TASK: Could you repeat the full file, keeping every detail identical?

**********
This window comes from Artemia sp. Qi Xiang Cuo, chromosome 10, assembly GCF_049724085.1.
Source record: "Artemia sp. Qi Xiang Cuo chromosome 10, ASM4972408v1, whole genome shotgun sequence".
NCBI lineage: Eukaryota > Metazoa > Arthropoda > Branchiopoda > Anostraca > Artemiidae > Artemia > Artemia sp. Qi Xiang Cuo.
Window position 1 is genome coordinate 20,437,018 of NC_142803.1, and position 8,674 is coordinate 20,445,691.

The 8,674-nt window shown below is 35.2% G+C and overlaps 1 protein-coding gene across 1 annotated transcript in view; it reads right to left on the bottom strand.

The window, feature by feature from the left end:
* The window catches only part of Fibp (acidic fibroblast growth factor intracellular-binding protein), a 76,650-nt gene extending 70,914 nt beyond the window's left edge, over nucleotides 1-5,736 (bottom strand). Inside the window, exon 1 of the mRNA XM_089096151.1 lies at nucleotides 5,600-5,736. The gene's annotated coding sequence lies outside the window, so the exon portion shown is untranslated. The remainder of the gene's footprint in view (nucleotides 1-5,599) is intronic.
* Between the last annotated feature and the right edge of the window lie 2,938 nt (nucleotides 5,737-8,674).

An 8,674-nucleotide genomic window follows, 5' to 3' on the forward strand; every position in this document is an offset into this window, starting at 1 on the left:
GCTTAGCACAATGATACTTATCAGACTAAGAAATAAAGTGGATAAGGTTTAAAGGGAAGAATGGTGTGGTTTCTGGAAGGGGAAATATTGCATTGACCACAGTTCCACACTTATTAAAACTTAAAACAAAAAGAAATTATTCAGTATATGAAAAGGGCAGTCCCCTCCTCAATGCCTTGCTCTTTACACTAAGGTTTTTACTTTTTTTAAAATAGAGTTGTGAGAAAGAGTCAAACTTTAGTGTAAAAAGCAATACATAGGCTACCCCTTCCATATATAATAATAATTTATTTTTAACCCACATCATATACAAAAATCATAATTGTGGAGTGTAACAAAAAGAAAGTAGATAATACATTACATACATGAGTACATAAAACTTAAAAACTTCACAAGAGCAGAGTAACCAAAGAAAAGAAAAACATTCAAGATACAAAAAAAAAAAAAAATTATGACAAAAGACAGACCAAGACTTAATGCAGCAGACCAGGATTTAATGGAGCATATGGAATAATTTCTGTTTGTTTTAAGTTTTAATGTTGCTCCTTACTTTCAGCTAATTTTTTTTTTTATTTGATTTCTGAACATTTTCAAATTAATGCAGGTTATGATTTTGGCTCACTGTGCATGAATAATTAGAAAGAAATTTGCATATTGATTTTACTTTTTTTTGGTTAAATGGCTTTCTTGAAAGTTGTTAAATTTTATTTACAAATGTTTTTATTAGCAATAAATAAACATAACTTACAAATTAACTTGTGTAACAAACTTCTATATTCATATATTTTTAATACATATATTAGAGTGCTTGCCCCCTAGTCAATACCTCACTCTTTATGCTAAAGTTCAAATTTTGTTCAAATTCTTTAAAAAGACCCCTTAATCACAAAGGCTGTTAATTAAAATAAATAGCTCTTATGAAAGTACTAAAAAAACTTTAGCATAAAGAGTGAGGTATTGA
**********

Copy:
This window comes from Artemia sp. Qi Xiang Cuo, chromosome 10, assembly GCF_049724085.1.
Source record: "Artemia sp. Qi Xiang Cuo chromosome 10, ASM4972408v1, whole genome shotgun sequence".
NCBI lineage: Eukaryota > Metazoa > Arthropoda > Branchiopoda > Anostraca > Artemiidae > Artemia > Artemia sp. Qi Xiang Cuo.
Window position 1 is genome coordinate 20,437,018 of NC_142803.1, and position 8,674 is coordinate 20,445,691.

The 8,674-nt window shown below is 35.2% G+C and overlaps 1 protein-coding gene across 1 annotated transcript in view; it reads right to left on the bottom strand.

The window, feature by feature from the left end:
* The window catches only part of Fibp (acidic fibroblast growth factor intracellular-binding protein), a 76,650-nt gene extending 70,914 nt beyond the window's left edge, over nucleotides 1-5,736 (bottom strand). Inside the window, exon 1 of the mRNA XM_089096151.1 lies at nucleotides 5,600-5,736. The gene's annotated coding sequence lies outside the window, so the exon portion shown is untranslated. The remainder of the gene's footprint in view (nucleotides 1-5,599) is intronic.
* Between the last annotated feature and the right edge of the window lie 2,938 nt (nucleotides 5,737-8,674).

An 8,674-nucleotide genomic window follows, 5' to 3' on the forward strand; every position in this document is an offset into this window, starting at 1 on the left:
GCTTAGCACAATGATACTTATCAGACTAAGAAATAAAGTGGATAAGGTTTAAAGGGAAGAATGGTGTGGTTTCTGGAAGGGGAAATATTGCATTGACCACAGTTCCACACTTATTAAAACTTAAAACAAAAAGAAATTATTCAGTATATGAAAAGGGCAGTCCCCTCCTCAATGCCTTGCTCTTTACACTAAGGTTTTTACTTTTTTTAAAATAGAGTTGTGAGAAAGAGTCAAACTTTAGTGTAAAAAGCAATACATAGGCTACCCCTTCCATATATAATAATAATTTATTTTTAACCCACATCATATACAAAAATCATAATTGTGGAGTGTAACAAAAAGAAAGTAGATAATACATTACATACATGAGTACATAAAACTTAAAAACTTCACAAGAGCAGAGTAACCAAAGAAAAGAAAAACATTCAAGATACAAAAAAAAAAAAAAATTATGACAAAAGACAGACCAAGACTTAATGCAGCAGACCAGGATTTAATGGAGCATATGGAATAATTTCTGTTTGTTTTAAGTTTTAATGTTGCTCCTTACTTTCAGCTAATTTTTTTTTTTATTTGATTTCTGAACATTTTCAAATTAATGCAGGTTATGATTTTGGCTCACTGTGCATGAATAATTAGAAAGAAATTTGCATATTGATTTTACTTTTTTTTGGTTAAATGGCTTTCTTGAAAGTTGTTAAATTTTATTTACAAATGTTTTTATTAGCAATAAATAAACATAACTTACAAATTAACTTGTGTAACAAACTTCTATATTCATATATTTTTAATACATATATTAGAGTGCTTGCCCCCTAGTCAATACCTCACTCTTTATGCTAAAGTTCAAATTTTGTTCAAATTCTTTAAAAAGACCCCTTAATCACAAAGGCTGTTAATTAAAATAAATAGCTCTTATGAAAGTACTAAAAAAACTTTAGCATAAAGAGTGAGGTATTGA